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‘Stealing the Corner Office’ Author Shares Three Unconventional Tactics

corner officeIf you want to get ahead at work, raise your hand! Climb that corporate ladder, get recognized and land that cushy corner office.

We checked in with Brendan Reid, author of the new book Stealing the Corner Office, for unconventional ways to get ahead.

1. Never be passionate about your ideas. Wait, what? Let’s hear him out…yes, we’re drawn to icons like Steve Jobs and Mark Zuckerberg for their passion and perseverance. And yes, for one Zuckerberg, there are hundreds upon hundreds of people who tried and failed.

He explains, “In my experience a reputation for objectivity is much more useful than a reputation for passion. The only sure fire way to do that is to commit to providing very objective alternatives in every scenario rather than to drive at any one agenda or idea.” Remember, as juicy as your ideas may seem to you, “you” are irrelevant. He suggests helping your company evaluate ideas objectively; avoid passionate pursuits.

2.  Avoid the farce of results orientation. Reid has examined incompetent executives and knows that it’s much more productive to broaden skill sets than to focus on short-term objectives. The issue? Managers need to separate their own objectives like career advancement from the company’s objective of achieving performance results.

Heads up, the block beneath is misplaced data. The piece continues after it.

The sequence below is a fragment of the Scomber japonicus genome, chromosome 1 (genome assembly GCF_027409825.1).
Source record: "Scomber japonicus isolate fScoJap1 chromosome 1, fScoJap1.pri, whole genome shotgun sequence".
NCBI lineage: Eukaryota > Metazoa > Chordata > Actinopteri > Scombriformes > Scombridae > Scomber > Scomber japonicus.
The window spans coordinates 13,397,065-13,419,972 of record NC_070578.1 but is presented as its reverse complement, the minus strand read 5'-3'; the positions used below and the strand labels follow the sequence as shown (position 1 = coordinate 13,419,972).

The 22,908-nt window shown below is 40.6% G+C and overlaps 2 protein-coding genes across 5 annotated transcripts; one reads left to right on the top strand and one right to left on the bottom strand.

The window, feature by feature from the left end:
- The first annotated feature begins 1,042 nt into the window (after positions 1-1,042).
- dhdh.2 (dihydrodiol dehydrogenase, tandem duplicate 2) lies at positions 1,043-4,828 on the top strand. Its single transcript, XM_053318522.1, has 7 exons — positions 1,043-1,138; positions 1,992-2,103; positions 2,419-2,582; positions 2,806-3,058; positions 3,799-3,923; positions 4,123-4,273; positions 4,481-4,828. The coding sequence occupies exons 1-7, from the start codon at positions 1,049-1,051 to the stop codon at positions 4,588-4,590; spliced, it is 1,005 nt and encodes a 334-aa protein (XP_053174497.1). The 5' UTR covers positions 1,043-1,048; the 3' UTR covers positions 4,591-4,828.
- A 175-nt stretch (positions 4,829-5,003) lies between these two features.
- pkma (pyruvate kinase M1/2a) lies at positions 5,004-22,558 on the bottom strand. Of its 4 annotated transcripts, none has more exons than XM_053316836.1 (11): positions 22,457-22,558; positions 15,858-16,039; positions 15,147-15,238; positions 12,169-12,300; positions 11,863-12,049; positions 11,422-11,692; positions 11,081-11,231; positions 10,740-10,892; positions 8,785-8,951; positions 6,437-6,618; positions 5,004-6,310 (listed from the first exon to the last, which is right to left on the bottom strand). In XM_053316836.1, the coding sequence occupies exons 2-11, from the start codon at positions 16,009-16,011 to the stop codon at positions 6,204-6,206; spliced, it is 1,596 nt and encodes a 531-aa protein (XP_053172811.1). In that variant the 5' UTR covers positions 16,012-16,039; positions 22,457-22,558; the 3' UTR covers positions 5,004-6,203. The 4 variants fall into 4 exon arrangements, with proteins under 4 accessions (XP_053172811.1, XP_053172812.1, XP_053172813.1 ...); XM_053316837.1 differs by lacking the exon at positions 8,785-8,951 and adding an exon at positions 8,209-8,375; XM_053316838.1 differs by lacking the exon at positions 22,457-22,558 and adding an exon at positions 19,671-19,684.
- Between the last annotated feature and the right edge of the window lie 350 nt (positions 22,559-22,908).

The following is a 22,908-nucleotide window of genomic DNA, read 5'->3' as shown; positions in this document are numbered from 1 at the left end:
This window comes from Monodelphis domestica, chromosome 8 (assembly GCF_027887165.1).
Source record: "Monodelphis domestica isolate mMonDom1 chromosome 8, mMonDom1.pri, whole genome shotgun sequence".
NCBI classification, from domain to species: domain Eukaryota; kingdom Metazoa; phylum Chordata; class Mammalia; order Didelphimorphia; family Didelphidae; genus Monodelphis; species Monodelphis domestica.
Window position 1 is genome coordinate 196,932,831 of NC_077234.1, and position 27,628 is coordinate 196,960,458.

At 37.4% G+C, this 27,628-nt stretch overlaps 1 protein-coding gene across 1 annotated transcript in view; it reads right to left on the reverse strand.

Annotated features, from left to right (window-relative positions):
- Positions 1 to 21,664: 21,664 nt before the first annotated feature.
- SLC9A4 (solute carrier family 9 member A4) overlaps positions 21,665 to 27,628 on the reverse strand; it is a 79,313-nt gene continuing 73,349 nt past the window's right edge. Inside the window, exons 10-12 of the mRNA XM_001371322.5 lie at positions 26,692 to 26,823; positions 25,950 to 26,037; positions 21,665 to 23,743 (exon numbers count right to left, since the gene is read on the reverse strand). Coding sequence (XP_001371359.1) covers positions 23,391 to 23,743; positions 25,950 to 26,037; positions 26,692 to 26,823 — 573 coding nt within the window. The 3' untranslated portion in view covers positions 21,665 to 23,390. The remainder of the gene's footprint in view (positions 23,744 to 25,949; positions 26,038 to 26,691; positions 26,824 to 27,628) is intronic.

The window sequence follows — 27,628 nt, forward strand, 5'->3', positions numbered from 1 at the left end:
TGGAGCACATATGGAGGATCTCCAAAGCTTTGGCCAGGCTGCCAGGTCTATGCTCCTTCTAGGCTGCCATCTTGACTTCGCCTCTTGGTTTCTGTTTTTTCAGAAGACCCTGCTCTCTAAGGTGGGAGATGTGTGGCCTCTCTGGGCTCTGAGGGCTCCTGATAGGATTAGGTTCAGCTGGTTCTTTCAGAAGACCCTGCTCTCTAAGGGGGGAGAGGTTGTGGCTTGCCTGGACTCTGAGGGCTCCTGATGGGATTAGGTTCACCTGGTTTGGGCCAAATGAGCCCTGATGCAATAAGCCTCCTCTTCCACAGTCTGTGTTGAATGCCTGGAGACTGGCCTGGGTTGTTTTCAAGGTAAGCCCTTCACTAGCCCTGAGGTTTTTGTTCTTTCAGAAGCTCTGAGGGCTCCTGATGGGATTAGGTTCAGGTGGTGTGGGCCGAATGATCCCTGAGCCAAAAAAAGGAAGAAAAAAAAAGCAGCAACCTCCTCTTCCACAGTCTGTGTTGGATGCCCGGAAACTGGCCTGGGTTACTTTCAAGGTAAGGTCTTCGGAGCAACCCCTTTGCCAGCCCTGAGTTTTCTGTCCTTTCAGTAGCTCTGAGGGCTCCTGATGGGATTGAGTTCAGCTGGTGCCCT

He explains to MJD:

“Your career is much better served in the long run by expanding your expertise than by reliably delivering short term results for the organization. When you consider the average manager today will have 10 or more jobs in his or her lifetime your priorities need to change accordingly. Expertise travels well from company to company, results don’t – nobody will care that you did 104% of your target in Q1 of 2012 five years from now – and the difference between 104% and 100% will be completely irrelevant.”

3. Don’t Hold People Accountable. According to Reid, this is one principle we have allowed to spiral out of control. In my experience, there is much more to be gained by being seen as a mentor than as a task master. In practice people gravitate to, hire and promote individuals they like to be around, not people who demand accountability.”

Plus, he says acts of mentorship build an image of leadership, thereby making people “want to work with and for you.”

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